Currently viewing Vol. 3 • Issue 5 • 2016

Drinks, Dementia & Hearing loss

This page as PDF

Gael Hannan (The Way I Hear It) is a hard of hearing advocate that understands both sides of the fence between the consumer and the hearing health care professional. Gael’s columns are humorous, sometimes cutting, but always constructive and to the point.


For those of us who have hearing loss and/or chronic tinnitus, news of breakthrough cures or treatments are met with a heartbeat-jump of hope.

Then, a snort of suspicion. 

But then we think, but what if?  How wonderful if one day, preferably before I die, “they” discover something we can swallow or smoke that will actually revive those cochlear hair cells or eliminate chronic tinnitus? Gingko biloba and other miracle plant cures are spectacularly ineffective for most tinnitus-sufferers, quickly becoming another medicine cabinet statistic. And apparently marijuana can increase the sound perception rather than muffle it.

Are we closer to a laser beam that will zap a rogue acoustic nerve or cranky cochlea back into working order?

But if I hold my breath too long on those hopes, I will die. So we just have to take the great news as it comes—in bits, slowly, surely.

Here’s a tasty bit: another reason why moderate alcohol intake may be beneficial to your health. My HHTM colleague Judy Huch recently reported that a National Institutes of Health-supported “meta-analysis of 143 studies on the effects of alcohol on the brain reports that light to moderate drinking (maximum of 2 drinks/day for men and 1 drink/day for women) reduces risks for dementia and cognitive decline by 23%”. Refer to the blog for more details on type of alcohol, the neuroprotective effect, etc.

In summary, a very modest intake of alcohol might be good for us, along with being delicious and happy-making. (I suspect the difference in recommended amounts relates more to average body mass than gender. If so, is it fair to suppose that a smallish man should opt for the smaller amount, and a large-ish women could feel free to knock back a couple?) Regardless, this is good news for health conscious people who want to prevent dementia—don’t we all—and enjoy some wine or beer in the process.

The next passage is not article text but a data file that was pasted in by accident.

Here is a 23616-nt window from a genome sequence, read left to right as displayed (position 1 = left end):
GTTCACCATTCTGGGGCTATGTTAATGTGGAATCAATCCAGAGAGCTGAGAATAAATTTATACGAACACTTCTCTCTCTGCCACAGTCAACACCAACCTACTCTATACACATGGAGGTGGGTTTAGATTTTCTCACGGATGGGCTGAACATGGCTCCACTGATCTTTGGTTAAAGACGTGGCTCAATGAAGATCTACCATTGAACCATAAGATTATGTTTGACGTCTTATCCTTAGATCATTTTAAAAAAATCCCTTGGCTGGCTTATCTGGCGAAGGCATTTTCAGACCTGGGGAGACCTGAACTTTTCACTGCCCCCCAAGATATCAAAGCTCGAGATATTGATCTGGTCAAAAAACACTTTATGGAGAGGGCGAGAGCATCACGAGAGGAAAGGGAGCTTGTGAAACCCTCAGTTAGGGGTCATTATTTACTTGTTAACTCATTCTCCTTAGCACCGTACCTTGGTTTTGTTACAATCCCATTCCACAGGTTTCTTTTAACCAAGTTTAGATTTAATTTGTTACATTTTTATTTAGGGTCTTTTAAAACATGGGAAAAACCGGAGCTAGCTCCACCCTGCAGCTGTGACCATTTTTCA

But what does this have to do with hearing loss?  A study published in the journal Otolaryngology-Head and Neck Surgery. Resveratrol is a plant compound found in red wine that may protect against noise-induced hearing loss and cognitive decline AND—wait for it—stress levels. And since hearing loss causes stress, products with resveratrol should be on our shopping lists. And just so that you don’t think I’m on the payroll of the nation’s winemakers, alcohol is not the only compound with resveratrol; I know at least one protein powder supplement that includes it.

People with hearing loss need to use many strategies to communicate and remain cognitively agile. The 2014 study released by researchers from Johns Hopkins and the National Institute on Aging, notes that as “the brain becomes smaller with age, the shrinkage seems to be fast-tracked in older adults with hearing loss”. However, positive results are showing up in studies that examine the use of assistive technology and other communication strategies in combating this. 

For people who suffer from tinnitus—and that would include  me—a bit of alcohol can temporarily lessen the perception of the sounds that ring and roar in our heads.  But the magic word is “temporarily.” When the wine wears off, the tinnitus gleefully continues and participants on tinnitus forums confirm that too much alcohol can make the tinnitus worse the next day. But now that I know that a glass of wine can be beneficial, I’m not going to worry about considered a lush. I mean, some children in Italy drink more than me.

Obviously, this strategy isn’t an option for those who prefer not to drink, or who have problems with alcohol and substance addiction. Assistive technology to maximize the hearing system is crucial, as is addressing the emotions of hearing loss—grief, frustration, anger—with the help of hearing professionals and consumer groups, as well as engaging family support.

The biggest impact of hearing loss is felt in relationships. After 25 years of marriage, the Hearing Husband and I still have daily moments, sometimes called snits, related to hearing loss. But he works hard, not only to communicate the way I need, but also to help me in difficult listening situations. Otherwise, my stress levels would be higher, possibly forcing me up to a higher level of daily alcohol consumption.


And does that really reduce my chance of dementia? I’ll err on the side of caution ... cheers!

This page as PDF
About the author

Gael Hannan

Gael Hannan is a hearing health advocate, author and speaker with profound hearing loss. She is proudly bimodal. Her second book, Hear & Beyond: How To Live Skillfully With Hearing Loss, written with Shari Eberts, is due out in May 2022.